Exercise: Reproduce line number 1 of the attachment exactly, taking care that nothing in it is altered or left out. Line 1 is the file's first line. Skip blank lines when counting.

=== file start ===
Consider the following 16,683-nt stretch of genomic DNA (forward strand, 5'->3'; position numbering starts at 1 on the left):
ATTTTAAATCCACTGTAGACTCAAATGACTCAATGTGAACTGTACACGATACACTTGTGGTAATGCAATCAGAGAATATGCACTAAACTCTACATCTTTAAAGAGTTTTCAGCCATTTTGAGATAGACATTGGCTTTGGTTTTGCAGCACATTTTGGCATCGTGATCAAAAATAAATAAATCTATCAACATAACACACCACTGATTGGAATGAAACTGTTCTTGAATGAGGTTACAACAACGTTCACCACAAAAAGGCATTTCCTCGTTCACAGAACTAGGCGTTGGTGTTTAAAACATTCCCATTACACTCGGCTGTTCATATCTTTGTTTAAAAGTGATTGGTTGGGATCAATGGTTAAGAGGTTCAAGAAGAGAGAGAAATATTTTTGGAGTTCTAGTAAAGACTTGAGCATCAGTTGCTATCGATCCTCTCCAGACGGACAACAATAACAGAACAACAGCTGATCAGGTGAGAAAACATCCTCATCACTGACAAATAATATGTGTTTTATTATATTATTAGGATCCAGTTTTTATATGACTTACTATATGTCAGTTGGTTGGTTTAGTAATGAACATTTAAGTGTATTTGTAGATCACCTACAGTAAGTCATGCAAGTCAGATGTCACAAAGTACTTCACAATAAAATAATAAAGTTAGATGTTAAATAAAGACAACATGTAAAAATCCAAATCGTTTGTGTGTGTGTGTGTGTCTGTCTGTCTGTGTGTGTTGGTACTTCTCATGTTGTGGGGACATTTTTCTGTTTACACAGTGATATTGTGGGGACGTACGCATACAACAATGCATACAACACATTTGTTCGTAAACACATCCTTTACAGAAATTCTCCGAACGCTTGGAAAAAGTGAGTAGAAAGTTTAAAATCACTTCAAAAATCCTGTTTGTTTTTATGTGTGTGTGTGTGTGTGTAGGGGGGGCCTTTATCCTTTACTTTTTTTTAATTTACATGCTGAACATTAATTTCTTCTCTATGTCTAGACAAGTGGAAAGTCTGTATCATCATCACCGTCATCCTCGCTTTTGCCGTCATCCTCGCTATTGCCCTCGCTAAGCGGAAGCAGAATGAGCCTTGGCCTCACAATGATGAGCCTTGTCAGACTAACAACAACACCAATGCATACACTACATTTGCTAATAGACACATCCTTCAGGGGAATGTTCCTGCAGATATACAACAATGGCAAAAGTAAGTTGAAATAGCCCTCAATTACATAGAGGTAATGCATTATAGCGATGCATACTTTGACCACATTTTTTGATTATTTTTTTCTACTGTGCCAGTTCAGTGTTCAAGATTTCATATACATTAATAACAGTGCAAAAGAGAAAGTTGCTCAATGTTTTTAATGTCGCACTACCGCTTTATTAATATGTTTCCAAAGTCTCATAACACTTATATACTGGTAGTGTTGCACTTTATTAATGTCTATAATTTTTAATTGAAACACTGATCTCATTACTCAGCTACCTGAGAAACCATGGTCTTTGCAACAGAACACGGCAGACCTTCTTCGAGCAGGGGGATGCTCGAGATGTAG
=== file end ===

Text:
Consider the following 16,683-nt stretch of genomic DNA (forward strand, 5'->3'; position numbering starts at 1 on the left):